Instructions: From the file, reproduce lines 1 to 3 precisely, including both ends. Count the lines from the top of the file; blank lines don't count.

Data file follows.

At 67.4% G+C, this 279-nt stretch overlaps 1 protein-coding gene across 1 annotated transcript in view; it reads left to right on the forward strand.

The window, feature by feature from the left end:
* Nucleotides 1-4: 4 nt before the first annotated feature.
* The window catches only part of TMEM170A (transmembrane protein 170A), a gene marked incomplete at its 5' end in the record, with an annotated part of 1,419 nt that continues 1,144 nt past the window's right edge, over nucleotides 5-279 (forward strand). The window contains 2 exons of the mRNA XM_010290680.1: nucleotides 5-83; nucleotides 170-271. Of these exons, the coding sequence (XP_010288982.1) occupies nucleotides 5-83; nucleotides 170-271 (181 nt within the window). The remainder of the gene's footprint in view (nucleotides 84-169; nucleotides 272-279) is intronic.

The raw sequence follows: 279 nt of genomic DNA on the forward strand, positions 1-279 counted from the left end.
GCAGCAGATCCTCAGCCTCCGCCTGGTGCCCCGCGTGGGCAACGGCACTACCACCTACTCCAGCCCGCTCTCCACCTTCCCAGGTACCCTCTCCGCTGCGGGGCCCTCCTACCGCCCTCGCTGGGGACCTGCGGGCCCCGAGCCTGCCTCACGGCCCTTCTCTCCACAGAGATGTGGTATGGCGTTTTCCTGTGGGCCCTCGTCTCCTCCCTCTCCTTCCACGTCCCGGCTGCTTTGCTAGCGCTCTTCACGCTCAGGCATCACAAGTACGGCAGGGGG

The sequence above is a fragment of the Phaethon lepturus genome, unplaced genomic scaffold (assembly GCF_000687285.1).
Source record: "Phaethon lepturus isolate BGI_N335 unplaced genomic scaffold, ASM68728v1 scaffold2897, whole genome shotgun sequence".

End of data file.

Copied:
At 67.4% G+C, this 279-nt stretch overlaps 1 protein-coding gene across 1 annotated transcript in view; it reads left to right on the forward strand.

The window, feature by feature from the left end:
* Nucleotides 1-4: 4 nt before the first annotated feature.